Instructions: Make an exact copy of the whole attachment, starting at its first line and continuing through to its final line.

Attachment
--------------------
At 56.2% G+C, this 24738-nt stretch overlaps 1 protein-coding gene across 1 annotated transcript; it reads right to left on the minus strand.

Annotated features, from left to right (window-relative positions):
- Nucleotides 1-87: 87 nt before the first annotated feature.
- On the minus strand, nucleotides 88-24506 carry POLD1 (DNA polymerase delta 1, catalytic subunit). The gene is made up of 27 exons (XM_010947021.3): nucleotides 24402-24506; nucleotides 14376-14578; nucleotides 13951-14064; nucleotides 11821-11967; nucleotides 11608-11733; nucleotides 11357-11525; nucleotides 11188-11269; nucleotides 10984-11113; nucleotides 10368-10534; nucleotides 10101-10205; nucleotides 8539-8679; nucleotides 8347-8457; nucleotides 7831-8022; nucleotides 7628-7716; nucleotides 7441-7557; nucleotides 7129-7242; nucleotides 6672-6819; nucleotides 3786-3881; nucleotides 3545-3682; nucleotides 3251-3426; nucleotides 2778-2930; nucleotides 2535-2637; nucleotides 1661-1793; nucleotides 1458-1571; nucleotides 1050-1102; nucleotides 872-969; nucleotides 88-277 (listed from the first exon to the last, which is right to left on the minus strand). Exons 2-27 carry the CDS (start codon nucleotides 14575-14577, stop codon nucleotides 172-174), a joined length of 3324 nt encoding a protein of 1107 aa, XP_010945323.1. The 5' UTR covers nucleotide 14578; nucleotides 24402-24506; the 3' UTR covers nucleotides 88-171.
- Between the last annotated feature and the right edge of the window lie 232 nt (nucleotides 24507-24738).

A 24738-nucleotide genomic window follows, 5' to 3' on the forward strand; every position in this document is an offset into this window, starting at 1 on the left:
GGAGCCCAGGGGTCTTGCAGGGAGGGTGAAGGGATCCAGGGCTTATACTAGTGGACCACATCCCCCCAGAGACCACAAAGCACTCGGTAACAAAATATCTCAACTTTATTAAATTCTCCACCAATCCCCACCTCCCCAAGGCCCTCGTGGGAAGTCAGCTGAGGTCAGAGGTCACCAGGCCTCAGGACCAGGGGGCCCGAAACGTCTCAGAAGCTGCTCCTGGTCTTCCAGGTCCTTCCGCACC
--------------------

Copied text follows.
At 56.2% G+C, this 24738-nt stretch overlaps 1 protein-coding gene across 1 annotated transcript; it reads right to left on the minus strand.

Annotated features, from left to right (window-relative positions):
- Nucleotides 1-87: 87 nt before the first annotated feature.
- On the minus strand, nucleotides 88-24506 carry POLD1 (DNA polymerase delta 1, catalytic subunit). The gene is made up of 27 exons (XM_010947021.3): nucleotides 24402-24506; nucleotides 14376-14578; nucleotides 13951-14064; nucleotides 11821-11967; nucleotides 11608-11733; nucleotides 11357-11525; nucleotides 11188-11269; nucleotides 10984-11113; nucleotides 10368-10534; nucleotides 10101-10205; nucleotides 8539-8679; nucleotides 8347-8457; nucleotides 7831-8022; nucleotides 7628-7716; nucleotides 7441-7557; nucleotides 7129-7242; nucleotides 6672-6819; nucleotides 3786-3881; nucleotides 3545-3682; nucleotides 3251-3426; nucleotides 2778-2930; nucleotides 2535-2637; nucleotides 1661-1793; nucleotides 1458-1571; nucleotides 1050-1102; nucleotides 872-969; nucleotides 88-277 (listed from the first exon to the last, which is right to left on the minus strand). Exons 2-27 carry the CDS (start codon nucleotides 14575-14577, stop codon nucleotides 172-174), a joined length of 3324 nt encoding a protein of 1107 aa, XP_010945323.1. The 5' UTR covers nucleotide 14578; nucleotides 24402-24506; the 3' UTR covers nucleotides 88-171.
- Between the last annotated feature and the right edge of the window lie 232 nt (nucleotides 24507-24738).

A 24738-nucleotide genomic window follows, 5' to 3' on the forward strand; every position in this document is an offset into this window, starting at 1 on the left:
GGAGCCCAGGGGTCTTGCAGGGAGGGTGAAGGGATCCAGGGCTTATACTAGTGGACCACATCCCCCCAGAGACCACAAAGCACTCGGTAACAAAATATCTCAACTTTATTAAATTCTCCACCAATCCCCACCTCCCCAAGGCCCTCGTGGGAAGTCAGCTGAGGTCAGAGGTCACCAGGCCTCAGGACCAGGGGGCCCGAAACGTCTCAGAAGCTGCTCCTGGTCTTCCAGGTCCTTCCGCACC